Skip to main content

“There is a way to build up and fight for your family.”

A thought by Jentezen Franklin from his book, Love Like You've Never Been Hurt: Hope, Healing and the Power of an Open Heart (p. 37). Baker Publishing Group. Kindle Edition. (Click on the book title to go to to buy the book.) 

Now you notice, he says fight for your family not in your family.  There are a lot of fights in families, but there needs to be more fighting for our family.

Jentezen says, “When conflict breaks out in your home when your child is doing something he or she is not supposed to be doing, remind yourself of these tips to help you work through the process.

“1. Attack the problem, not the person. You are all on the same team, so do not take out your frustrations on your loved ones.

“2. Get all the facts before you offer advice or solutions. Think before you speak. Nothing is more damaging than jumping to conclusions.

“3. Look for positives. No matter how bad things get, in every situation, you can always find something positive. Look for it.

“4. Never withhold your love, no matter how rough the going gets. It is okay to tell your loved ones how you feel, but make sure they know you love them unconditionally. When people feel loved and supported, they can weather just about any crisis.

“5. Check your words. Your words are like nitroglycerin. They can either blow up bridges or heal hearts. You will be amazed at the results when you refrain from hurtful words. Speak words that build others up. If you do not know what to say, say nothing.

Your work can be a family, your church can be a family, your friends can be a family and you will find that it really takes work and effort to fight for your family.  It is easy to tear them down but it takes work and effort to build them up.  It really does.  But it is worth it.  They are gifts from God to you and they need you to fight for them.  So will you?  Will you fight for your family?

Yes, yes!


Popular posts from this blog

“It’s not our job to determine if the faith of others is genuine or fake.”

A thought by Larry Osborne (2015-04-01) from his book, Thriving in Babylon: Why Hope,Humility, and Wisdom Matter in a Godless Culture(Kindle Locations 544-545). David C. Cook. Kindle Edition.. (Click on the title to go to to buy the book.)
I have just finished a book and now I am looking for a new one.  I have just bought three new books and have been getting through the beginning of all of them to see which one I will find challenging and enlightening to not only me but to you.
Now this thought stopped me.  I fight within me to be critical of the Christian world and its tendency toward fighting battles that I don’t perceive as God’s battles.  In other words I fight being judgmental of others.  But as Larry says, “It’s not our job to determine if the faith of others is genuine or fake.”  He goes on to say, “We’re not supposed to take it upon ourselves to weed out the genuine from the counterfeit. That’s God’s job. Jesus made it clear that we are to leave the weeding to him.”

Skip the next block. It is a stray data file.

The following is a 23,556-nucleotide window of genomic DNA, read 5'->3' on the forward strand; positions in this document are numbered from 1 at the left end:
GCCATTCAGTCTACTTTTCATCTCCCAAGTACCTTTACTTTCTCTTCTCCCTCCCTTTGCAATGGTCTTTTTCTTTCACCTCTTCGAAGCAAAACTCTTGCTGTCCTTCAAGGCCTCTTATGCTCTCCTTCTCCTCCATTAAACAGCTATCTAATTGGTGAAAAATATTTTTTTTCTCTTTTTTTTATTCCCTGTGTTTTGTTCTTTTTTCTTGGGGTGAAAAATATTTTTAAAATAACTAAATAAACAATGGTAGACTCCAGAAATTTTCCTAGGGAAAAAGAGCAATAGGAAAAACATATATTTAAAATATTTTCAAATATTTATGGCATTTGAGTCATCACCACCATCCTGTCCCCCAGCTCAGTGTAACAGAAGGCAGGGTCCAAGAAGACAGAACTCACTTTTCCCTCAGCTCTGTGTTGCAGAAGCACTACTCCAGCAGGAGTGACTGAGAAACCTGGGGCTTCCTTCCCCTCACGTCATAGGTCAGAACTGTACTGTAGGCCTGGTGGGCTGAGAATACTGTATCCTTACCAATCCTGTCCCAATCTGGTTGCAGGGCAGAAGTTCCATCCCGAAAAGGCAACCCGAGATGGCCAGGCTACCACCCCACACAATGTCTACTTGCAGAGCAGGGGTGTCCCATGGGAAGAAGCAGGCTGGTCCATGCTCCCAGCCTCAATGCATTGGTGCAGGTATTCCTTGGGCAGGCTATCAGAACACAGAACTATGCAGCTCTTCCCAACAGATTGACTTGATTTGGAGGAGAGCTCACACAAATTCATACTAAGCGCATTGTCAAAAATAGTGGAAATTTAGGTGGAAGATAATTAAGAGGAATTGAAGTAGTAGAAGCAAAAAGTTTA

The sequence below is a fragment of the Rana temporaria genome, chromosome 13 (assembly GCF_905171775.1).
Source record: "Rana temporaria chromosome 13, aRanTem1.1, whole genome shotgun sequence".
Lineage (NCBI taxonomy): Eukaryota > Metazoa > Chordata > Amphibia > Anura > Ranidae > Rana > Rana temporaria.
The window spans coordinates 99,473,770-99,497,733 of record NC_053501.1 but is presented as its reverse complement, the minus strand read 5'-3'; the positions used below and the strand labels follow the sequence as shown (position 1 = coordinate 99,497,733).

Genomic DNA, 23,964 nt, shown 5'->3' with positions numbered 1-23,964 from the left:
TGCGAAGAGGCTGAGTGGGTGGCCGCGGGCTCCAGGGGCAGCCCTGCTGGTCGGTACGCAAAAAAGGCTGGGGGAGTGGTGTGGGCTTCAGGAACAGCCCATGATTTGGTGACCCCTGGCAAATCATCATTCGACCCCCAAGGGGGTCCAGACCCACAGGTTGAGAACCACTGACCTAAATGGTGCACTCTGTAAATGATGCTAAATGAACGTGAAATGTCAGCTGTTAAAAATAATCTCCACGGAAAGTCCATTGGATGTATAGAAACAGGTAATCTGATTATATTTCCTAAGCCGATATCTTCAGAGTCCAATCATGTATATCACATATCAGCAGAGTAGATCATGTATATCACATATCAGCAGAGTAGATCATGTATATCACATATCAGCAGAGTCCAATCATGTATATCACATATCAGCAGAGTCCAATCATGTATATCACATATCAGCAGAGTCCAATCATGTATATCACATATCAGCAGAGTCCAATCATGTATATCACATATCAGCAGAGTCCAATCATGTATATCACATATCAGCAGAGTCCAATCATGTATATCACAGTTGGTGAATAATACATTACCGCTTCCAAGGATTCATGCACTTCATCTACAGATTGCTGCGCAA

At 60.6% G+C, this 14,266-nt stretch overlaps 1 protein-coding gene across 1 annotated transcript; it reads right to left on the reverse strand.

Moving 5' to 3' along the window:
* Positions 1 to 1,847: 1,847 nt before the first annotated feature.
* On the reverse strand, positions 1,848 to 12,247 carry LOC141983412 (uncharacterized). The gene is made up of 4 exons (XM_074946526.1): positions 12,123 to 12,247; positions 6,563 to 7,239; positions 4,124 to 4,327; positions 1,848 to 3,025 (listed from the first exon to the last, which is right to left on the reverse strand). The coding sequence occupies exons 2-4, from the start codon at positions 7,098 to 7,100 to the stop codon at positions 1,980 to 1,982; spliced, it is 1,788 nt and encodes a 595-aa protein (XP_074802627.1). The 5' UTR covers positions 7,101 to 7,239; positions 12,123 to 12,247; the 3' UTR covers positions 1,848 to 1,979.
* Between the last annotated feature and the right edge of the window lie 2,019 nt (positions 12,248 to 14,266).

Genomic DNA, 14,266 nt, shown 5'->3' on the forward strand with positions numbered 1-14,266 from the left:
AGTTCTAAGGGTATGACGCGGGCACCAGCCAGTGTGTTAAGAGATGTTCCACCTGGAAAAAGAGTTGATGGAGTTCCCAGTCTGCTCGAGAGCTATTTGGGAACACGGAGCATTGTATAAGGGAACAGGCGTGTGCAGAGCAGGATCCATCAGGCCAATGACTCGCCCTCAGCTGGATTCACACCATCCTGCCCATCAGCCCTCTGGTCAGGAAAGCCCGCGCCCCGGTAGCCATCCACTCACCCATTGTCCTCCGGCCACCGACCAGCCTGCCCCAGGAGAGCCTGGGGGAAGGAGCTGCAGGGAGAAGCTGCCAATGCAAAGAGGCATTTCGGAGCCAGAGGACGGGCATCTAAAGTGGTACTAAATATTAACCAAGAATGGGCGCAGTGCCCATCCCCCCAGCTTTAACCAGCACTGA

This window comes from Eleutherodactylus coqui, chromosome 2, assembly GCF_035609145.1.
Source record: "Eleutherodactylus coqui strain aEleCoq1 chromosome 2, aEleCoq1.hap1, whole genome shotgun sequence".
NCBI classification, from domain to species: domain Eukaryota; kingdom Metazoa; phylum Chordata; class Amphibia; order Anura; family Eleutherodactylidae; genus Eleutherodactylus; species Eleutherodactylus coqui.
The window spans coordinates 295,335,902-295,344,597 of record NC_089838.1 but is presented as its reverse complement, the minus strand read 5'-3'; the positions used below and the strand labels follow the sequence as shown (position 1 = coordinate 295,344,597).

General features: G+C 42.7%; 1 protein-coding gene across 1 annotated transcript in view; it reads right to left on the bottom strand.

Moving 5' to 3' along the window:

"When human babies are born, we have only two natural fears: the fear of falling and the fear of loud noises."

A thought by Craig Groeschel (2012-04-24) from his book, Soul Detox: Clean Living in a Contaminated World (p. 143). Zondervan. Kindle Edition.

We only have two fears from birth so where did all those other fears that hold us back come from?  That’s a good question, a very good question.  Determining that could go a long way to conquering your fears and potentially those that you influence around you.  For instance, if you are a parent your kids may take on those same fears.

Craig says that our adult fears basically fall into four categories:  The fears of loss, of failure, of rejection and the fear of the unknown.  I’m sure you can see how each one of those could limit what you do in life.

Some would say that fear is the opposite of faith but Craig disagrees with that.  He says, “The way I see it, fear actually relies on faith — it’s simply faith in the wrong things. Fear is placing your faith in ‘what-ifs’ rather than in ‘God is.’ It’s allowing your imagination to wander down a long…

“When life doesn’t make sense, it becomes all about trust.”

A thought by Erwin Raphael McManus, (2006-11-14) from his book,Soul Cravings: An Exploration of the Human Spirit(p. 215). Thomas Nelson. Kindle Edition.

When you have lived life for any amount of time there is always a chance that you will go through a time that life doesn’t make sense.Maybe that is where you are today.
I have been fortunate to have lived with a father that I could trust.I knew I could trust what my dad said, what he believed and what he taught.I knew he wasn’t perfect but I trusted him.And that was so important as a son living life.I wasn’t ready to take on all the responsibilities of life but I knew I could trust my dad.
Some of you haven’t had that privilege. You had a father that couldn’t be trusted so in life’s not making sense times you can have real trouble.  Having had someone you trust is so important in living through those times.
Now my dad wasn’t perfect in all things but he did lead me to someone who was perfect, someone I could totally trust in all times.  …